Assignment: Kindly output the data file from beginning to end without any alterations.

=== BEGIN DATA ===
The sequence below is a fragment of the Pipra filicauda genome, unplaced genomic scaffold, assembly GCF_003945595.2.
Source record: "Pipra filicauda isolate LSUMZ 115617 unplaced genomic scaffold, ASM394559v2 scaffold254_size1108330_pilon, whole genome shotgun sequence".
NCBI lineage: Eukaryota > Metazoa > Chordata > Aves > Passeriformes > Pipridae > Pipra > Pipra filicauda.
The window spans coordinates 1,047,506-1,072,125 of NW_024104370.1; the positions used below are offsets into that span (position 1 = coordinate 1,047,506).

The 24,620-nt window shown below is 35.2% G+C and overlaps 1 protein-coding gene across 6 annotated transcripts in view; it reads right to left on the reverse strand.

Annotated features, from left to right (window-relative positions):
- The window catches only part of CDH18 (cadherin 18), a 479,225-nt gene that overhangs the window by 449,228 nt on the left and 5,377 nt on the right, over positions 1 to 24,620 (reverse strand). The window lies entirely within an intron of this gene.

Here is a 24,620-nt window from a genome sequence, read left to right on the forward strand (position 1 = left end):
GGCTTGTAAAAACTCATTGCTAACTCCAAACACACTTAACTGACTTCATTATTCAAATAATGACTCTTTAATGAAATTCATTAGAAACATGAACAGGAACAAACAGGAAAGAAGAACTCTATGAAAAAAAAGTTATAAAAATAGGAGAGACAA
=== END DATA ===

The sequence below is a fragment of the Pipra filicauda genome, unplaced genomic scaffold, assembly GCF_003945595.2.
Source record: "Pipra filicauda isolate LSUMZ 115617 unplaced genomic scaffold, ASM394559v2 scaffold254_size1108330_pilon, whole genome shotgun sequence".
NCBI lineage: Eukaryota > Metazoa > Chordata > Aves > Passeriformes > Pipridae > Pipra > Pipra filicauda.
The window spans coordinates 1,047,506-1,072,125 of NW_024104370.1; the positions used below are offsets into that span (position 1 = coordinate 1,047,506).

The 24,620-nt window shown below is 35.2% G+C and overlaps 1 protein-coding gene across 6 annotated transcripts in view; it reads right to left on the reverse strand.

Annotated features, from left to right (window-relative positions):
- The window catches only part of CDH18 (cadherin 18), a 479,225-nt gene that overhangs the window by 449,228 nt on the left and 5,377 nt on the right, over positions 1 to 24,620 (reverse strand). The window lies entirely within an intron of this gene.

Here is a 24,620-nt window from a genome sequence, read left to right on the forward strand (position 1 = left end):
GGCTTGTAAAAACTCATTGCTAACTCCAAACACACTTAACTGACTTCATTATTCAAATAATGACTCTTTAATGAAATTCATTAGAAACATGAACAGGAACAAACAGGAAAGAAGAACTCTATGAAAAAAAAGTTATAAAAATAGGAGAGACAA